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and animal feed industries.
Avian Influenza / Poultry Health & Disease / Poultry Welfare
on May 19, 2015

Sanderson: More knowledge of avian flu vaccines needed

Adopting an avian influenza vaccination program too soon could create problems, says Sanderson Farms CEO

The CEO of Sanderson Farms says he is apprehensive about the potential vaccination of poultry against avian influenza (AI), citing the U.S. government's lack of knowledge about possible vaccines and their effectiveness.

Speaking recently at the Goldman Sachs Global Staples Forum, Joe Sanderson Jr. said much still needs to be learned before the U.S. can implement a vaccination program.

“They do not know much about these vaccines. It has not been tested well,” said Sanderson. “They do not know if a bird that has been vaccinated, when exposed, is going to still get the virus and have a miler case, or if it is going to shed live virus once it’s exposed. I think they need to know the answer to those two questions before they vaccinate a lot of chickens with it, or turkeys.”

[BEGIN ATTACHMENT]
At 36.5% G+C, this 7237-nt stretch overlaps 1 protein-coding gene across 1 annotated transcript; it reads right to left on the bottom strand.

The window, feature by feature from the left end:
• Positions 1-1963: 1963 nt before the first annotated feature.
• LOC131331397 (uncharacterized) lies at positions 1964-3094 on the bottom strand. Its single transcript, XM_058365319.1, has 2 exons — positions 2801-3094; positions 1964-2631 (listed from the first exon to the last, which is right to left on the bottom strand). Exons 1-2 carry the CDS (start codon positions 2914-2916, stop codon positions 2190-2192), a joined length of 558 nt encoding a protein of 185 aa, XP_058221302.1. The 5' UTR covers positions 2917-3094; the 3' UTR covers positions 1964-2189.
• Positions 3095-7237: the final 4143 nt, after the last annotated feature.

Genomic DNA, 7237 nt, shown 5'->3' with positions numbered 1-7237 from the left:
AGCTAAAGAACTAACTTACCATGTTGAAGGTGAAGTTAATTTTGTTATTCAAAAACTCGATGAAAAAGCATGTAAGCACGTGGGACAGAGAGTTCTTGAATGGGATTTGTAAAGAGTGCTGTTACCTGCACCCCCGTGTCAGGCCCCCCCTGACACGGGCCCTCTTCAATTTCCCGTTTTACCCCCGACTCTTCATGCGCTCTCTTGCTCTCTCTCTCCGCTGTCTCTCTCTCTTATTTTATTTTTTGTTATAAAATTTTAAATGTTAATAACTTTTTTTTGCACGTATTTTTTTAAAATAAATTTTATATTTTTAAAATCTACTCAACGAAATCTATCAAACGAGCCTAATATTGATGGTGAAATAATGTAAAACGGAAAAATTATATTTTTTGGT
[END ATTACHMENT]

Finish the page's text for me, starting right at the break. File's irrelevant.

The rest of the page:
Sanderson added that he would be supportive of a plan to test the vaccines on a trial basis “if they did it in one state, and they did a small sample and see what it did.” He said more widespread vaccination without the knowledge of avian influenza vaccines would be a case of “ready, fire, aim.”

Avian influenza vaccination and trade implications

Sanderson also spoke cautiously about avian influenza vaccination and its implications on international trade.

“We are concerned because once they start vaccinating, they are going to be some countries that are going to say AI is endemic to the U.S. as soon as they start vaccinating, because every one of the birds that is vaccinated is going to test positive for AI from now on,’ Sanderson said.

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